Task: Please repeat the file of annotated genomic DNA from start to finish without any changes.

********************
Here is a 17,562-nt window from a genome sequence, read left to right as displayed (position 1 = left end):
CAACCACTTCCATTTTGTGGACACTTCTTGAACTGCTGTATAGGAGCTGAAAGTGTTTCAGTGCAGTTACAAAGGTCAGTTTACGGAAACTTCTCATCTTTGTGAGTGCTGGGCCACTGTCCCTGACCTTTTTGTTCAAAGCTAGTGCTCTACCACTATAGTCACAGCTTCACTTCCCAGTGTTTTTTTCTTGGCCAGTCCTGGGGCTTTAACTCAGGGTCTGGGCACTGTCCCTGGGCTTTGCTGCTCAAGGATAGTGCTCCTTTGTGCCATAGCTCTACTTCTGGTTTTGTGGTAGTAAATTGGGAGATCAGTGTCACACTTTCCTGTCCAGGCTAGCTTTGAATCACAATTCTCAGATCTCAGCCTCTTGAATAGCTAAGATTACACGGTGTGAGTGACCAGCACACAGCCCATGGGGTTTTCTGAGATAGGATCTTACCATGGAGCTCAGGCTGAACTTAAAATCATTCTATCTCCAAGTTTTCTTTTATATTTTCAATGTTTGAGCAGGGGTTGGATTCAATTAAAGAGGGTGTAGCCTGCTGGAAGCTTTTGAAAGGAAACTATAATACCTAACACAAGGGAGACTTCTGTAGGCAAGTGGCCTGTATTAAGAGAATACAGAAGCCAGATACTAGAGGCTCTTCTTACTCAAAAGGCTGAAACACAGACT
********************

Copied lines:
Here is a 17,562-nt window from a genome sequence, read left to right as displayed (position 1 = left end):
CAACCACTTCCATTTTGTGGACACTTCTTGAACTGCTGTATAGGAGCTGAAAGTGTTTCAGTGCAGTTACAAAGGTCAGTTTACGGAAACTTCTCATCTTTGTGAGTGCTGGGCCACTGTCCCTGACCTTTTTGTTCAAAGCTAGTGCTCTACCACTATAGTCACAGCTTCACTTCCCAGTGTTTTTTTCTTGGCCAGTCCTGGGGCTTTAACTCAGGGTCTGGGCACTGTCCCTGGGCTTTGCTGCTCAAGGATAGTGCTCCTTTGTGCCATAGCTCTACTTCTGGTTTTGTGGTAGTAAATTGGGAGATCAGTGTCACACTTTCCTGTCCAGGCTAGCTTTGAATCACAATTCTCAGATCTCAGCCTCTTGAATAGCTAAGATTACACGGTGTGAGTGACCAGCACACAGCCCATGGGGTTTTCTGAGATAGGATCTTACCATGGAGCTCAGGCTGAACTTAAAATCATTCTATCTCCAAGTTTTCTTTTATATTTTCAATGTTTGAGCAGGGGTTGGATTCAATTAAAGAGGGTGTAGCCTGCTGGAAGCTTTTGAAAGGAAACTATAATACCTAACACAAGGGAGACTTCTGTAGGCAAGTGGCCTGTATTAAGAGAATACAGAAGCCAGATACTAGAGGCTCTTCTTACTCAAAAGGCTGAAACACAGACT